Only Self by Jesus Piece
With all the world a - travelin’ we’ve seemingly been doing via reviews here in the DCL Obituaries, it is only fitting that we bring things full circle, back to our home state, with Philly’s own Jesus Piece. Not to be confuzzed with the Game record of the same name, although a collaboration would certainly not be something to be upset about, Only Self is Jesus Piece’s absolutely crushing debut LP via Southern Lord Recordings. And, to keep the gangster rap thread running, it AIN’T nothing to fuck with. Like a grave, let’s dig in…
Fist off, I can’t help but be intrigued by this current revival in 90’s industrial style music and imagery within the current hardcore/metal scene. Let me stop myself right there before you get this record confused with Ministry - it is not. Jesus Piece is very much a hardcore band. BUT, much like the culprits most likely responsible for the nostalgia - ridden industrial elements within hardcore, (Pittsburgh proud) Code Orange, they very much implore the Nine Inch Nails - esque album art and SOME 90’s metal influence in the music. Now, I am no huge fan of the pure hardcore/slam/mosh/grind scene, admittedly. While I definitely find myself attracted to it and enjoy it, I definitely do not go as deep. That’s what she said. There are bands within the genre and current scene that I think are absolutely wonderfully brutal and totally enjoyable to see perform and listen to (seeing Code Orange this year was undoubtedly my favorite club show I’ve been to in the last three), and others (most) I just think are, well, alright. On the other hand, I LOVE ME some 90’s industrial shit, and I always have. Therefore, on one hand, I think they should leave it alone. Don’t tamper with it. Let it exist where it should exist - in a dusty old CD shelf in the 90’s only to be broken out for some serious candle lit gothic jam sessions. But on the other hand, I see these are beautifully passionate, pissed off, and talented as all fuck young musicians that are quite determined to break the rules and most likely grew up listening to these records much like myself; and will carve their own path while letting their influences shine within their blood-drenched hardcore scene and not give a good shit how myself or anyone else feels about it. And I like that very much. Fight the power.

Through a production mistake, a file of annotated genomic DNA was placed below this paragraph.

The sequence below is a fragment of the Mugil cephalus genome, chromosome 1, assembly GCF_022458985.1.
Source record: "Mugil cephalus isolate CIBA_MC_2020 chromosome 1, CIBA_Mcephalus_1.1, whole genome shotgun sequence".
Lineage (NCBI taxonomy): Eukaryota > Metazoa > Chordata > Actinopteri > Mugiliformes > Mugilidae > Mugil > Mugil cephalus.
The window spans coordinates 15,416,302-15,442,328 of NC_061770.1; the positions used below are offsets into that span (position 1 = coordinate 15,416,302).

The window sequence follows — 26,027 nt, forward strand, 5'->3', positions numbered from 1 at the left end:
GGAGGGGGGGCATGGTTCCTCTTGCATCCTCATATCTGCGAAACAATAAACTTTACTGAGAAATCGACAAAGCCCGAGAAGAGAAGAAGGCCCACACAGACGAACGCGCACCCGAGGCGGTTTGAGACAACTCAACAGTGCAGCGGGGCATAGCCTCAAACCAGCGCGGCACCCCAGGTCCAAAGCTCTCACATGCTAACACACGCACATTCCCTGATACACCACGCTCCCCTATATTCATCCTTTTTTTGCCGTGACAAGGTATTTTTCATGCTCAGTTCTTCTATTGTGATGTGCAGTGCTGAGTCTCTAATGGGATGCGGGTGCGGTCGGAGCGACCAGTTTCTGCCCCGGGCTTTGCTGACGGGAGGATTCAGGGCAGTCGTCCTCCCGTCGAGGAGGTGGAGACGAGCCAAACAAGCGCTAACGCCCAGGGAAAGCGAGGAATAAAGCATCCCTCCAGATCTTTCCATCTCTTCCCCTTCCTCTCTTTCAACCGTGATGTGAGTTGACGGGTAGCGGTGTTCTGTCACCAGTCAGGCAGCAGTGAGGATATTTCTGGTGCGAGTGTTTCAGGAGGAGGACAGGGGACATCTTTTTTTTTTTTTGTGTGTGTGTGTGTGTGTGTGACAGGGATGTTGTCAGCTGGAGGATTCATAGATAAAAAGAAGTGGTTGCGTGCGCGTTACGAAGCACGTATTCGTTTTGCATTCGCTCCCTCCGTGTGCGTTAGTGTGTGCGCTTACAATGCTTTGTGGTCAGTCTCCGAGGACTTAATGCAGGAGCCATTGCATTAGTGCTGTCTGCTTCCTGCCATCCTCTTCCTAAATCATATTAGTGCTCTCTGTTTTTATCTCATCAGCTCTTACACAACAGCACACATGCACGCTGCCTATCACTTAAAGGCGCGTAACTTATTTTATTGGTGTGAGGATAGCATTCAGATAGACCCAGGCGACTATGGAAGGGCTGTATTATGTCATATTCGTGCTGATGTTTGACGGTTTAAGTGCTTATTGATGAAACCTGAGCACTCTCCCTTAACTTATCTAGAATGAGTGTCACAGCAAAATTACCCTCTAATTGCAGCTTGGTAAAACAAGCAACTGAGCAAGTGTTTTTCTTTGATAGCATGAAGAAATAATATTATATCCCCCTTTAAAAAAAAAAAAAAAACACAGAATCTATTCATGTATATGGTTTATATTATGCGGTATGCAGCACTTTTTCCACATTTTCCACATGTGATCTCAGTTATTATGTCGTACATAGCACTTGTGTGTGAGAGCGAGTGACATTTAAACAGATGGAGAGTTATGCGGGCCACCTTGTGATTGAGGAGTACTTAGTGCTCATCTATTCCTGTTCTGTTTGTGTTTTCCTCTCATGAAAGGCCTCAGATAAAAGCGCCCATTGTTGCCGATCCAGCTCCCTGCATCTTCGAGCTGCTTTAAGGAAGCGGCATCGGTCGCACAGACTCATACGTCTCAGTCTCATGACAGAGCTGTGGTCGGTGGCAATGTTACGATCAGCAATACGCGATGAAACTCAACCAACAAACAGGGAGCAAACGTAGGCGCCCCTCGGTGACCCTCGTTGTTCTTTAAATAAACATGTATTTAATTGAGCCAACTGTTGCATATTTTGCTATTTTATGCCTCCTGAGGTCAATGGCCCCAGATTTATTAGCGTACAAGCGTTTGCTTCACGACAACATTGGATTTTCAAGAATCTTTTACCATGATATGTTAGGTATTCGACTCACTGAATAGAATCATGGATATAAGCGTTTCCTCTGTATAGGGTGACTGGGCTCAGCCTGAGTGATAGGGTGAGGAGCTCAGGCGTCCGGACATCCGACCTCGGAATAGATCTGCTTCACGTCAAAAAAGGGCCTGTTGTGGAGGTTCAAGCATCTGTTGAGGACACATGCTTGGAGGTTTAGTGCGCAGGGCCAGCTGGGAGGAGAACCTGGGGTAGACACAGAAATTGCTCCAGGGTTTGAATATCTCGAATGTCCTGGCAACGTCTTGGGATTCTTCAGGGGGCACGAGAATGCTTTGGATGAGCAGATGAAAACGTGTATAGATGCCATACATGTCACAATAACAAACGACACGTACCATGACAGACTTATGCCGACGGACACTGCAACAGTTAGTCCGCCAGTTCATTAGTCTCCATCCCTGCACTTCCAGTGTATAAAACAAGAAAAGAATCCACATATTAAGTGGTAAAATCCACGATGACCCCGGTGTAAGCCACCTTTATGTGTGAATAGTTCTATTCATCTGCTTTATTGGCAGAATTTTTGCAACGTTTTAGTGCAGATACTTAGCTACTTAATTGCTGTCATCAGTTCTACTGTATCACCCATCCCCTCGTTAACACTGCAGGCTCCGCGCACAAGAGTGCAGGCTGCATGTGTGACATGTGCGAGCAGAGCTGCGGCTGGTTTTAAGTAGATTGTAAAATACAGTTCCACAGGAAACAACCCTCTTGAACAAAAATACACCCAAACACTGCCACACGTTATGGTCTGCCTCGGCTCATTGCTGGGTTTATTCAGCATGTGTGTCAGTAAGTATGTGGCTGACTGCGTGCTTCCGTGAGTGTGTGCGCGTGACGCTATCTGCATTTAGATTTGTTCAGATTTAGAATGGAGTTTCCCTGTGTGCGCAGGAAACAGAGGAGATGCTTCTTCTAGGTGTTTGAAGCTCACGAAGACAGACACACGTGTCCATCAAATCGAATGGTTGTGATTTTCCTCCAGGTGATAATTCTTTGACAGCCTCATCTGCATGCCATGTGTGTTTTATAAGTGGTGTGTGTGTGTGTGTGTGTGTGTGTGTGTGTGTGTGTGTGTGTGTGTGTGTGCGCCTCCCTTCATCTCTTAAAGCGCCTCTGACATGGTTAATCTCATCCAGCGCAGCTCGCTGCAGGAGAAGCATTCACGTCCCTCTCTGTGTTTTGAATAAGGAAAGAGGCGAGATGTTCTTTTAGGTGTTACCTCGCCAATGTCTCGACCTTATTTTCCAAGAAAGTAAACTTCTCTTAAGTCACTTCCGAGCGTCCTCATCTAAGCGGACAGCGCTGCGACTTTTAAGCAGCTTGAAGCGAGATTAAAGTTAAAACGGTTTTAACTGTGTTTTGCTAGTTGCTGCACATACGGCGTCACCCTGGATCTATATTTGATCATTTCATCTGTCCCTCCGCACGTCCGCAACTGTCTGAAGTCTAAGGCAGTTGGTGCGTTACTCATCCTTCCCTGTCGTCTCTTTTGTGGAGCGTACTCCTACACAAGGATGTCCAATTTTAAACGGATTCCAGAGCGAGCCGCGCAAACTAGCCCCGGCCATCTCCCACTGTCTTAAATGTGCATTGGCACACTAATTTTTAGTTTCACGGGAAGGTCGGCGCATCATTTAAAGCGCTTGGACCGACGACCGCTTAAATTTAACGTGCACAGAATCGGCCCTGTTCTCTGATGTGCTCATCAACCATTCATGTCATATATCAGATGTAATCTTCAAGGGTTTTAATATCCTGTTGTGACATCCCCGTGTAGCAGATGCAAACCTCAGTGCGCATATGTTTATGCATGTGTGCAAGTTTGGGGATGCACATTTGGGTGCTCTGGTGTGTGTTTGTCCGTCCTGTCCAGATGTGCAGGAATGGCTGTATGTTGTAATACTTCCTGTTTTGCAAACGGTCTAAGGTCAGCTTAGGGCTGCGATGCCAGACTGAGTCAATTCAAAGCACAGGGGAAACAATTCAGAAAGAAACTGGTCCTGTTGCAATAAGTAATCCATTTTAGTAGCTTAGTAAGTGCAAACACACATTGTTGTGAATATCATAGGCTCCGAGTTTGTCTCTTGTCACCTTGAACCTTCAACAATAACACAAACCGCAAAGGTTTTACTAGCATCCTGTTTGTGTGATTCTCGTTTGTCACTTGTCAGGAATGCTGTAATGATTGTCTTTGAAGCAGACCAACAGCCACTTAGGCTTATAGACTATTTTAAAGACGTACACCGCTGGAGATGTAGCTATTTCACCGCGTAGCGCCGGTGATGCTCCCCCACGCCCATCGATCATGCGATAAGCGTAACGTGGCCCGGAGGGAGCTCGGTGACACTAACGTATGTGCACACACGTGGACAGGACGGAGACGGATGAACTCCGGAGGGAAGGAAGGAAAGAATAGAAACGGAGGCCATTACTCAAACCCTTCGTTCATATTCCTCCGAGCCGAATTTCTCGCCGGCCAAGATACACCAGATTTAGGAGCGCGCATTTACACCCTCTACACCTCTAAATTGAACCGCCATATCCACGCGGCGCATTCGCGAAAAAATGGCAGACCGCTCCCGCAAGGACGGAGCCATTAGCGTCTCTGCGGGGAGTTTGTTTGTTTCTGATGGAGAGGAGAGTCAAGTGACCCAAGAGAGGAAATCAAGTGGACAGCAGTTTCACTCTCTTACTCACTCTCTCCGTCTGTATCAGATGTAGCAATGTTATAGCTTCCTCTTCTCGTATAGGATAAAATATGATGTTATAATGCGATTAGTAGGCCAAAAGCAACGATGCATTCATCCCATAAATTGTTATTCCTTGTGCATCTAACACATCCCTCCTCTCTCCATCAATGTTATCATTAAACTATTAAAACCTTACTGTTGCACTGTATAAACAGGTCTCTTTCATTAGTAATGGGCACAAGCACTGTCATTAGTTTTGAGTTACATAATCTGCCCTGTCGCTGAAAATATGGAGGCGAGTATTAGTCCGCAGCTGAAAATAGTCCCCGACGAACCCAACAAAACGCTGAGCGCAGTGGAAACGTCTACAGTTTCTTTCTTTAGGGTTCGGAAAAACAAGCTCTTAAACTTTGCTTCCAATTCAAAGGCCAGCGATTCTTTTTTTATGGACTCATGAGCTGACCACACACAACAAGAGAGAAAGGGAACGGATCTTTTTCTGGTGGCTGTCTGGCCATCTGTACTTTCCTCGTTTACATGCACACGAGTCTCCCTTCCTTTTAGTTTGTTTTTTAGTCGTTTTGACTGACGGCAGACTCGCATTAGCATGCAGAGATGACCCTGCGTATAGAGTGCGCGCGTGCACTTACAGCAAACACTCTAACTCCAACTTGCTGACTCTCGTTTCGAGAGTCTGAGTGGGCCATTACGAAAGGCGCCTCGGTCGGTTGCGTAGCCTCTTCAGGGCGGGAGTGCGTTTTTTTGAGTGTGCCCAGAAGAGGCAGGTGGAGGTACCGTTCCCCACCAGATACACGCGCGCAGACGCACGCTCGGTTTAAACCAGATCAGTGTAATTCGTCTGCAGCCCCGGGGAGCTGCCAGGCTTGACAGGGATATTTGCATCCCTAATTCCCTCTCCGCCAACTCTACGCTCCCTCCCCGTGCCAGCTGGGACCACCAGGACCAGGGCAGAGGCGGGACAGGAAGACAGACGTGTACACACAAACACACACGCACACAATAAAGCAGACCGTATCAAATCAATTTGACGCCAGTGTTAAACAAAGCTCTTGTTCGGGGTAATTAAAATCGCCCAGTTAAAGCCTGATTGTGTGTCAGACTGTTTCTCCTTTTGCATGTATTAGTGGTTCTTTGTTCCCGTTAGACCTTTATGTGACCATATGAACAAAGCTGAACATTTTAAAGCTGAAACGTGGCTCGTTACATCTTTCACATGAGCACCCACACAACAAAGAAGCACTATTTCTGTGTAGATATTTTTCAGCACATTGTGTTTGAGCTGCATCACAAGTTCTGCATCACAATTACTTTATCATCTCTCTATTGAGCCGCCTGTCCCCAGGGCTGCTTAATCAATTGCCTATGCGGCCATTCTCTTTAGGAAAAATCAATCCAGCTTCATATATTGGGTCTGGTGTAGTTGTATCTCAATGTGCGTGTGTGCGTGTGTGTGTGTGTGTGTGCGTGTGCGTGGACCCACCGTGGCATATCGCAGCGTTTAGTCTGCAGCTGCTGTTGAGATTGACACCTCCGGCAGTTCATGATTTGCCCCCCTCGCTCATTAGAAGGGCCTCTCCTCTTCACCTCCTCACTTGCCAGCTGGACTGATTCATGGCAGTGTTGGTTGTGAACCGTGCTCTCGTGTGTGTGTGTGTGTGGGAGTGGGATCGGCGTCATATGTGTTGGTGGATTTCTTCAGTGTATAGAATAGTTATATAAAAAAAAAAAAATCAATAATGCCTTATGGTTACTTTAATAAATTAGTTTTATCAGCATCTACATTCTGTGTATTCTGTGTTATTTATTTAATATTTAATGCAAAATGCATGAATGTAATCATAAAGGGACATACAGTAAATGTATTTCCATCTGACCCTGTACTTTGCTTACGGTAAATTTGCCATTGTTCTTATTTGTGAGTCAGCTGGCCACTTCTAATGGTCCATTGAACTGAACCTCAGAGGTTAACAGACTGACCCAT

Once again, don’t misconstrue what I’m saying. Most of these bands are 90’s industrial in imagery and old cut-offs they wear on stage while just hinting at it in their music. Jesus Piece is definitely a solid balance of this but their heart is undoubtedly rooted in hardcore. This powerhouse of a record opens with some droning electronic elements, only to be crushed by a purely razor sharp, metallic, punching sounds created by relentless pounding (also what she said) of all instruments. From there, it’s fire on all cylinders from start to finish and Jesus Piece takes the wheel - so watch the fuck out. These are fully hardcore, fast-paced, but thankfully breakdown-focused tunes with a HINT of industrial metal. There are definitely some atmospheric nods. The sound mixing and production quality is there. The pure tone of these songs have an industrial edge and they use it to their advantage to highlight their instrumentation and brutality (the perfect example being the opening bass-heavy minute of Punish); but to classify them as industrial metal is more of a stretch than Metallica calling their last record good. Their industrial elements create an intriguing atmosphere and add an element of depth, danger, and dynamic range that simply wouldn’t be there otherwise. But, importantly, they don’t over do it. As much as I hate comparing bands to others like I already have, but I can’t help the Code Orange comparison. They do the 90’s metal thing way more than Jesus Piece, the average listener wouldn’t even pick up on it.